Earlier this week Jonathan Linkous, the CEO of the American Telemedicine Association, proudly announced to the ATA membership that the Centers for Medicare and Medicaid Services (CMS) had approved various requests to expand the list of reimbursement-eligible healthcare services to include remote medical services, testing and, for the first time, non-face-to-face chronic care services. Excited about the new CMS proposals, set to go in effect January 1, 2015, Linkous is gratified that his more than twenty years of advocacy for telemedicine seems to be finally paying off.
This latest success adds to a string of recent victories by ATA to expand telemedicine services – thanks to our staff, our Board and our members. As a result, Medicaid coverage of telemedicine has increased in 20 states guided in part by ATA’s set of best practices for state telehealth programs. Twenty-one states now mandate private insurance coverage, double over the past two years, largely due to our work with such organizations as the NOBEL Women (National Organization of Black Elected Legislative Women) and the efforts of many of our members.
Under the CMS proposed rules, psychological testing, psychotherapy, prolonged office visits, annual wellness check ups, and chronic care management are among those services that will be covered if conducted using remote monitoring equipment. The proposals also set forth billing limits for services rendered via telemedicine.
For its part, NOBEL Women and its membership have been on a multi-year, nationwide crusade to improve the quality of care available to people in need of medical assistance through the use of telehealth and telemedicine. In addition to educating its membership about the value and benefits of telemedicine, many of NOBEL Women’s members have followed the model established by Maryland Senator, and President-Elect for the National Black Caucus of State Legislators, the Honorable Catherine Pugh, to bring telehealth and telemedicine legislation to the floor of their various state assemblies.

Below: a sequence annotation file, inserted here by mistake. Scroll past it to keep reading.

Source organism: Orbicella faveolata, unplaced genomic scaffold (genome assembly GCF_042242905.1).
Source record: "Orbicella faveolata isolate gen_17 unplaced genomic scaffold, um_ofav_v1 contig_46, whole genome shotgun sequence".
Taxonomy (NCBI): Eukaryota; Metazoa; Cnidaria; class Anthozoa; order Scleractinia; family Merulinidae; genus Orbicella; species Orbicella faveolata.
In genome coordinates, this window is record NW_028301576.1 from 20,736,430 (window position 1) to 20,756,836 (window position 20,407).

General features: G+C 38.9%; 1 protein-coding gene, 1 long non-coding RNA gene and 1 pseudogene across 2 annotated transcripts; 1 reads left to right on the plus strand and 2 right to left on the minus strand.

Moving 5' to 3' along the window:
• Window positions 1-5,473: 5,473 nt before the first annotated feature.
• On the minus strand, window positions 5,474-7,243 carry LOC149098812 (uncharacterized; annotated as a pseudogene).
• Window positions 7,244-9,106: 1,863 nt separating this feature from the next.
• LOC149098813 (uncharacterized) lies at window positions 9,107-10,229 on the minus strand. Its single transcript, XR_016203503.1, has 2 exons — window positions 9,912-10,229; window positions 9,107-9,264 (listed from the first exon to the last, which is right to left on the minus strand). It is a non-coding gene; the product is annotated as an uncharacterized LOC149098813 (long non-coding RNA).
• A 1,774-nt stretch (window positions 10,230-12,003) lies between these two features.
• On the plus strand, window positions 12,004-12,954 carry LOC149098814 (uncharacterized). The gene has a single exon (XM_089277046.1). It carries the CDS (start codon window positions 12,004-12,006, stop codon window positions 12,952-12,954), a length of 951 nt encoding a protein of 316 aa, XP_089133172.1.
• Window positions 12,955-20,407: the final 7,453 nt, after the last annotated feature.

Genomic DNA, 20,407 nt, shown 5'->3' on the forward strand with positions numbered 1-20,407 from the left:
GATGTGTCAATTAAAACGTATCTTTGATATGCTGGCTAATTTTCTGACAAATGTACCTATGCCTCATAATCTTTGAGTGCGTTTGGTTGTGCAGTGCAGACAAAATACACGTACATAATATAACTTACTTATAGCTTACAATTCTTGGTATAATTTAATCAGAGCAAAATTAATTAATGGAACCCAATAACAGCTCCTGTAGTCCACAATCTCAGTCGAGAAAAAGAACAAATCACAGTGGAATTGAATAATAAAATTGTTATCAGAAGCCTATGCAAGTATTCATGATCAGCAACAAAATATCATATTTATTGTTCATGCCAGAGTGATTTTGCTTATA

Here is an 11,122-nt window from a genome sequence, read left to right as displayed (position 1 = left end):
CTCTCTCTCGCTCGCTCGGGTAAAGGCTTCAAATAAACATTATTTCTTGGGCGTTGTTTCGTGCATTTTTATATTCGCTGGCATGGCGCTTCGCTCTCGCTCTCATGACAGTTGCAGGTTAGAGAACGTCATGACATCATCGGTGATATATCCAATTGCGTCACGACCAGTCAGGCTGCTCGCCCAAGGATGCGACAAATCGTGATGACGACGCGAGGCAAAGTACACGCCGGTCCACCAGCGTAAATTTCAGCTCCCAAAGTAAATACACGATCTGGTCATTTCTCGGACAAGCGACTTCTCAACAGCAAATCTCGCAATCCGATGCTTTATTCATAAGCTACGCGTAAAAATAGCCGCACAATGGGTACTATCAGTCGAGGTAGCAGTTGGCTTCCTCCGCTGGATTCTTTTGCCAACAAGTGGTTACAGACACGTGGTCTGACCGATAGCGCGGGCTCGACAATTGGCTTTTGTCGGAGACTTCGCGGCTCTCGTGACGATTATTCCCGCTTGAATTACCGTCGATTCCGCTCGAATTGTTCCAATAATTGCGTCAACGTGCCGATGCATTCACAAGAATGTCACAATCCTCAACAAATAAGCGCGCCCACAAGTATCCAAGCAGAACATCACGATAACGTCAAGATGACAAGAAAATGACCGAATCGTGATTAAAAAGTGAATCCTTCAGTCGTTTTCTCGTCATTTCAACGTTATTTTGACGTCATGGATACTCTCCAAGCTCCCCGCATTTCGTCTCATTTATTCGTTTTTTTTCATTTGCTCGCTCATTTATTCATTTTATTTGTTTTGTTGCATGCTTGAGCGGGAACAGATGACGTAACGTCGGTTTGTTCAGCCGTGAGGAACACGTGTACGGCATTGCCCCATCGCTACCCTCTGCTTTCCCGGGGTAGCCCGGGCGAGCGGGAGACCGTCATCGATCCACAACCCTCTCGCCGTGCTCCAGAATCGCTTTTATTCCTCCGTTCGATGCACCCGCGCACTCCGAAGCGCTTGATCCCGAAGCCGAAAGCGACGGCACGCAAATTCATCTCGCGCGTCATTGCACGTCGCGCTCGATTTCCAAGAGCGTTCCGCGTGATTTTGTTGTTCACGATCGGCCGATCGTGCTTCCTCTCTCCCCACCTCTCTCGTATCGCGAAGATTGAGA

At a time when chronic but preventable illnesses, like obesity, diabetes, cancer, and heart disease, are at an all-time high in the Black community, telemedicine provides an affordable option for continuous care and treatment, particularly for those who’s geographic or economic situations may prevent them from regularly receiving the kind of medical care they really need in order to treat or improve their conditions.
This latest step by CMS is an important one if we truly want to make healthcare more accessible nationwide.